With the new time-bound Single Host SDDC starter configuration, you can now purchase a single host VMware Cloud on AWS environment with the ability to seamlessly scale the number of hosts up within that time period, while retaining your data. The service life of the Single Host SDDC starter configuration is limited to 30-day intervals. This single host offering applies to customers who want a lower-cost entry point for proving the value of VMware Cloud on AWS in their environments.

When helping customers with POCs/pilots who want to validate the solution and use cases before purchasing they often want to move the SDDC from a POC/pilot stage into a fully fledge production grade SDDC. A lot of work goes into setting up the pilot which might include:
  • Connectivity to on-premises either via VPNs or Direct Connect.
  • Setting up and configuring various add-on services such as Hybrid Cloud Extension (HCX) and Disaster Recovery as a Service.
  • Various infrastructure workloads might have already been deployed such as Authentication Services, DNS, NTP, Backups, Native AWS integration etc.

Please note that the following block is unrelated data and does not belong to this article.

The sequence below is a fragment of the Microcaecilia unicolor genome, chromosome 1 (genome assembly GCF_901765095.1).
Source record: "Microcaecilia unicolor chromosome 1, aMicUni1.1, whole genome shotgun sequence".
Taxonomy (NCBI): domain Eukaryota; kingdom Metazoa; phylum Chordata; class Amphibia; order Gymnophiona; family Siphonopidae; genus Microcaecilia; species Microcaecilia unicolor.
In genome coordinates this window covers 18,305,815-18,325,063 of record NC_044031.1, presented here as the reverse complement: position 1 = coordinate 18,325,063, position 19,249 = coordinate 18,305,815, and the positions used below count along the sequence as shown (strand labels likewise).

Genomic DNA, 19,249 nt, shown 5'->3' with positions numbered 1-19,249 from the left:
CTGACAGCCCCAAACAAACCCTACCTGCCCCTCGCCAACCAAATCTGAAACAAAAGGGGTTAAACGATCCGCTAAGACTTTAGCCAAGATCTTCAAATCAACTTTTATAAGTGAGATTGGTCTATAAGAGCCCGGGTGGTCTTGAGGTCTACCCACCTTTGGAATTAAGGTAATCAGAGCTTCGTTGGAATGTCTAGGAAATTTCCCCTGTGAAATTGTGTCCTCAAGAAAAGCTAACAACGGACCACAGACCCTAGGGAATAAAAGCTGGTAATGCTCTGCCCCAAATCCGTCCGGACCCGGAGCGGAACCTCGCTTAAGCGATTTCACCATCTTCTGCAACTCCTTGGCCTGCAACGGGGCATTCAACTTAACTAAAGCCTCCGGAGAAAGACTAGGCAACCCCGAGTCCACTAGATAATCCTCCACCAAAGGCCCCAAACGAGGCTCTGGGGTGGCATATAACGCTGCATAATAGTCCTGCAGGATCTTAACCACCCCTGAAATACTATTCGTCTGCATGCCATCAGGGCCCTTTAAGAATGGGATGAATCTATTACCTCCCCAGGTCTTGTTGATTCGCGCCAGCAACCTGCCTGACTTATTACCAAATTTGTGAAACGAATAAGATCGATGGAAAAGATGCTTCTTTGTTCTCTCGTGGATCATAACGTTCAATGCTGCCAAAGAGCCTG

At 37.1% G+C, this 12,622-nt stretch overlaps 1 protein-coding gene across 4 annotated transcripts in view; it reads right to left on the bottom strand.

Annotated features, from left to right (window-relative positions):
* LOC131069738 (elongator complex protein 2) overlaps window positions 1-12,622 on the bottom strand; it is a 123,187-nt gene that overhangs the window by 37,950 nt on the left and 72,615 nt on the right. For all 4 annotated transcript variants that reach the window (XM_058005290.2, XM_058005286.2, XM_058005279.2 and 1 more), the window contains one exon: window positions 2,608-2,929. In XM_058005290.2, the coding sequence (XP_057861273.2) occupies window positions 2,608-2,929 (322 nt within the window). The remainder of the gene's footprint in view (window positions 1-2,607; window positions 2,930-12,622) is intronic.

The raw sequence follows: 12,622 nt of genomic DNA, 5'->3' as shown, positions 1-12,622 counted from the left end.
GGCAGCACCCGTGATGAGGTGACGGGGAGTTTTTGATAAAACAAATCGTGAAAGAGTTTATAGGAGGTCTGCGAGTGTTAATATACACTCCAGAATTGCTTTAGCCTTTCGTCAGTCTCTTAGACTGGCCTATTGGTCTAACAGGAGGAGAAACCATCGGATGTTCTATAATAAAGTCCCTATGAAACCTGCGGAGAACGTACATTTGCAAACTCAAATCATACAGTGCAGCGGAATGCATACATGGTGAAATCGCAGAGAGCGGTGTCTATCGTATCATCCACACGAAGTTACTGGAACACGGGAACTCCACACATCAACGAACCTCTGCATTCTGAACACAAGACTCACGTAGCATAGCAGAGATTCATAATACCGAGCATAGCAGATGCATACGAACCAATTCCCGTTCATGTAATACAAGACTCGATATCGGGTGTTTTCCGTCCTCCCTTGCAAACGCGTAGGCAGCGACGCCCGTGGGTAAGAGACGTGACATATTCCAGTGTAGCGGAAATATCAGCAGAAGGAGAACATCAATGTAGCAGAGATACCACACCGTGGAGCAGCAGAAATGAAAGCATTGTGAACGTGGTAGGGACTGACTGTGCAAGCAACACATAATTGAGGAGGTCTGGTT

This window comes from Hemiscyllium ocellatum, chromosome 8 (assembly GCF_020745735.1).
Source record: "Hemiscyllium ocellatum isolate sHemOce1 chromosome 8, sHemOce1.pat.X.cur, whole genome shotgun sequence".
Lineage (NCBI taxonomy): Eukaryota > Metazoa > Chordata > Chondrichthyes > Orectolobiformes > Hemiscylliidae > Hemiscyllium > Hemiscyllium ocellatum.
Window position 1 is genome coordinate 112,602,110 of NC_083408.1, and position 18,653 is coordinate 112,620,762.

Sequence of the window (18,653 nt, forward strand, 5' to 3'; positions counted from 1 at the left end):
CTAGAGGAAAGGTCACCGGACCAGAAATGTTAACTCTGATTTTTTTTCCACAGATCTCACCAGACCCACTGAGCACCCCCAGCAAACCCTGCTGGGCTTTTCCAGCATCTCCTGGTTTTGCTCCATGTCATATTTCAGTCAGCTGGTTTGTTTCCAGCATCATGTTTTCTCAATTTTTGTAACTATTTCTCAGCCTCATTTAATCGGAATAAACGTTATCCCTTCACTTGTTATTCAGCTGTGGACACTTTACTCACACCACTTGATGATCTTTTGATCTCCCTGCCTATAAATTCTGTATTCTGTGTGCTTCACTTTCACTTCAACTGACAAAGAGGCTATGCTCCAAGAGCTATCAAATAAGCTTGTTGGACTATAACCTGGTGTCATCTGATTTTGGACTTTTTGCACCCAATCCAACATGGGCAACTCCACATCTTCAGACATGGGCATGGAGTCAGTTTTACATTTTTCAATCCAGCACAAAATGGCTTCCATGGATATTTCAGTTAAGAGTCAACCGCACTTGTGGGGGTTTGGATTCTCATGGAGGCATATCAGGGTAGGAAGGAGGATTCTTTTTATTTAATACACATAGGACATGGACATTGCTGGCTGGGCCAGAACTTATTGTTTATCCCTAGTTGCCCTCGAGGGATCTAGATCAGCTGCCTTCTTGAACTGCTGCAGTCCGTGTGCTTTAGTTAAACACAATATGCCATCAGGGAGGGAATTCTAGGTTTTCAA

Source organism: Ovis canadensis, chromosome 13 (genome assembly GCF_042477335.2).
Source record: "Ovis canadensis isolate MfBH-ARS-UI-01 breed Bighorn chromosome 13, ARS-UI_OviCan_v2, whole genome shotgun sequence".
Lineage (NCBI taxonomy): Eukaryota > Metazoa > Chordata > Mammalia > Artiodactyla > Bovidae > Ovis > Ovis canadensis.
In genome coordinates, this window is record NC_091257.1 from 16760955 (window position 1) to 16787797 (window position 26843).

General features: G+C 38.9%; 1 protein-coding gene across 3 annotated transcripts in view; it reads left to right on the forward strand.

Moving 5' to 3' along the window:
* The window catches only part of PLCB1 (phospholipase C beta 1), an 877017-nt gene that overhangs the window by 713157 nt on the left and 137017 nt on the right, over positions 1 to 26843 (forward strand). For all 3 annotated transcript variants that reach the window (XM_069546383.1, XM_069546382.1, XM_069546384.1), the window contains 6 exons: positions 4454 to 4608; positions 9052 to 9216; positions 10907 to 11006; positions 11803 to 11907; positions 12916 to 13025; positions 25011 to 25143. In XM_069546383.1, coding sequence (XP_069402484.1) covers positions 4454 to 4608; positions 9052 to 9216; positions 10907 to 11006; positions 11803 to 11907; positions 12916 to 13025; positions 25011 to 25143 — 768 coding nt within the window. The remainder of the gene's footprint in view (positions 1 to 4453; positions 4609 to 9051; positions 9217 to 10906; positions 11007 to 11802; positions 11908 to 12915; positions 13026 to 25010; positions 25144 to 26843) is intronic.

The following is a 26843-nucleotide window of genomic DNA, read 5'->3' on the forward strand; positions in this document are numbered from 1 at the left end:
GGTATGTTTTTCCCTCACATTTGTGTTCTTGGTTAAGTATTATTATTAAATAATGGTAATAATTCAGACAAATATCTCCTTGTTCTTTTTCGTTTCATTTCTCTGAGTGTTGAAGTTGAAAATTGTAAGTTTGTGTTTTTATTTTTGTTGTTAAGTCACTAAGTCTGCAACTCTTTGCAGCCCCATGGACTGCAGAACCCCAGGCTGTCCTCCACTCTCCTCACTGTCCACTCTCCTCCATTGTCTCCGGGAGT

It's at this point that I feel I should mention that you should absolutely avoid running production workloads on a single node SDDC due to the lack of redundancy in both the compute and storage layers. If the host fails you could potentially lose data since it's a single host and VSAN doesn't have the ability to ensure your data is stored on multiple hosts.

One of the mains reason for scaling up a POC/Pilot is when you destroy the SDDC the various public IP's are also handed back to AWS which means any VPNs (Policy or Route based) configured would need modifying and if the customer has strict change control processes or the firewalls are managed via a 3rd party there might be additional delays and costs associated with the changes. 

For this article I used a single node SDDC running version 1.6 Patch 01. For future SDDC versions we may change the way the scale up process works.


When you have a single node SDDC that you want to scale up to a production grade three node SDDC there are a few things that you need to take into consideration:

AWS Account
You need to ensure that you have linked your SDDC to your AWS account if you didn't already do this when your deployed your SDDC. Single node SDDC's have a grace period of 14 days before you need to connect them to your AWS account but if you want to scale it up you need to ensure that it's linked before you initiate the process. To check whether your SDDC is linked to an AWS account go to your SDDC, select Networking & Security and select Connected VPC:


If your SDDC isn't connected then go through the process to complete this.